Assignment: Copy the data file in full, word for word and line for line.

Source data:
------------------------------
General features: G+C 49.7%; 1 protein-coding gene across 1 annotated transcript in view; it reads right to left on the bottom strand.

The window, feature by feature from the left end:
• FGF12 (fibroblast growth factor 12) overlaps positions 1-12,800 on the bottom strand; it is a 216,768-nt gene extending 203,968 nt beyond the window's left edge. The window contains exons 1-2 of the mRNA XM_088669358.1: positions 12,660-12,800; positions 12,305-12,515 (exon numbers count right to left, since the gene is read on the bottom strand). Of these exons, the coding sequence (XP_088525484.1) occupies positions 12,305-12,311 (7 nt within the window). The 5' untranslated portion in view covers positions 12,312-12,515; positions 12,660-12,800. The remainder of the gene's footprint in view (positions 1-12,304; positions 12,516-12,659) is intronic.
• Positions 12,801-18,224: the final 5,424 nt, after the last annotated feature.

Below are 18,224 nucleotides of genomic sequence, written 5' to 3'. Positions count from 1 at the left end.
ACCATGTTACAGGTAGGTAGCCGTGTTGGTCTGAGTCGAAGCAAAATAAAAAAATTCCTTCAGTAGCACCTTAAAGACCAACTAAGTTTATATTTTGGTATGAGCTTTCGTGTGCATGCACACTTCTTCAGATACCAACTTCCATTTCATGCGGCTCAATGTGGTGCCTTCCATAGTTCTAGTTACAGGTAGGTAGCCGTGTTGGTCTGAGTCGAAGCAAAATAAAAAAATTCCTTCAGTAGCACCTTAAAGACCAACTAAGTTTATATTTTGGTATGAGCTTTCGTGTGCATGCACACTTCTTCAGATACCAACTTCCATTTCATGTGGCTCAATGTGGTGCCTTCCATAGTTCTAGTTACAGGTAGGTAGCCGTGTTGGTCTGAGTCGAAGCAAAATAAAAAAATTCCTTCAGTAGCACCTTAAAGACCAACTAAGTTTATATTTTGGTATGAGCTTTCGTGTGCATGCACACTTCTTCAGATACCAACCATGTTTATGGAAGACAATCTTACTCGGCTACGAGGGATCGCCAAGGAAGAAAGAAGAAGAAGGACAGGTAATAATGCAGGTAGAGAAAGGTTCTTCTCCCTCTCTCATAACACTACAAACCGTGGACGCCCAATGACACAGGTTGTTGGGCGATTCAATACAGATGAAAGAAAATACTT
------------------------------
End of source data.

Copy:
General features: G+C 49.7%; 1 protein-coding gene across 1 annotated transcript in view; it reads right to left on the bottom strand.

The window, feature by feature from the left end:
• FGF12 (fibroblast growth factor 12) overlaps positions 1-12,800 on the bottom strand; it is a 216,768-nt gene extending 203,968 nt beyond the window's left edge. The window contains exons 1-2 of the mRNA XM_088669358.1: positions 12,660-12,800; positions 12,305-12,515 (exon numbers count right to left, since the gene is read on the bottom strand). Of these exons, the coding sequence (XP_088525484.1) occupies positions 12,305-12,311 (7 nt within the window). The 5' untranslated portion in view covers positions 12,312-12,515; positions 12,660-12,800. The remainder of the gene's footprint in view (positions 1-12,304; positions 12,516-12,659) is intronic.
• Positions 12,801-18,224: the final 5,424 nt, after the last annotated feature.

Below are 18,224 nucleotides of genomic sequence, written 5' to 3'. Positions count from 1 at the left end.
ACCATGTTACAGGTAGGTAGCCGTGTTGGTCTGAGTCGAAGCAAAATAAAAAAATTCCTTCAGTAGCACCTTAAAGACCAACTAAGTTTATATTTTGGTATGAGCTTTCGTGTGCATGCACACTTCTTCAGATACCAACTTCCATTTCATGCGGCTCAATGTGGTGCCTTCCATAGTTCTAGTTACAGGTAGGTAGCCGTGTTGGTCTGAGTCGAAGCAAAATAAAAAAATTCCTTCAGTAGCACCTTAAAGACCAACTAAGTTTATATTTTGGTATGAGCTTTCGTGTGCATGCACACTTCTTCAGATACCAACTTCCATTTCATGTGGCTCAATGTGGTGCCTTCCATAGTTCTAGTTACAGGTAGGTAGCCGTGTTGGTCTGAGTCGAAGCAAAATAAAAAAATTCCTTCAGTAGCACCTTAAAGACCAACTAAGTTTATATTTTGGTATGAGCTTTCGTGTGCATGCACACTTCTTCAGATACCAACCATGTTTATGGAAGACAATCTTACTCGGCTACGAGGGATCGCCAAGGAAGAAAGAAGAAGAAGGACAGGTAATAATGCAGGTAGAGAAAGGTTCTTCTCCCTCTCTCATAACACTACAAACCGTGGACGCCCAATGACACAGGTTGTTGGGCGATTCAATACAGATGAAAGAAAATACTT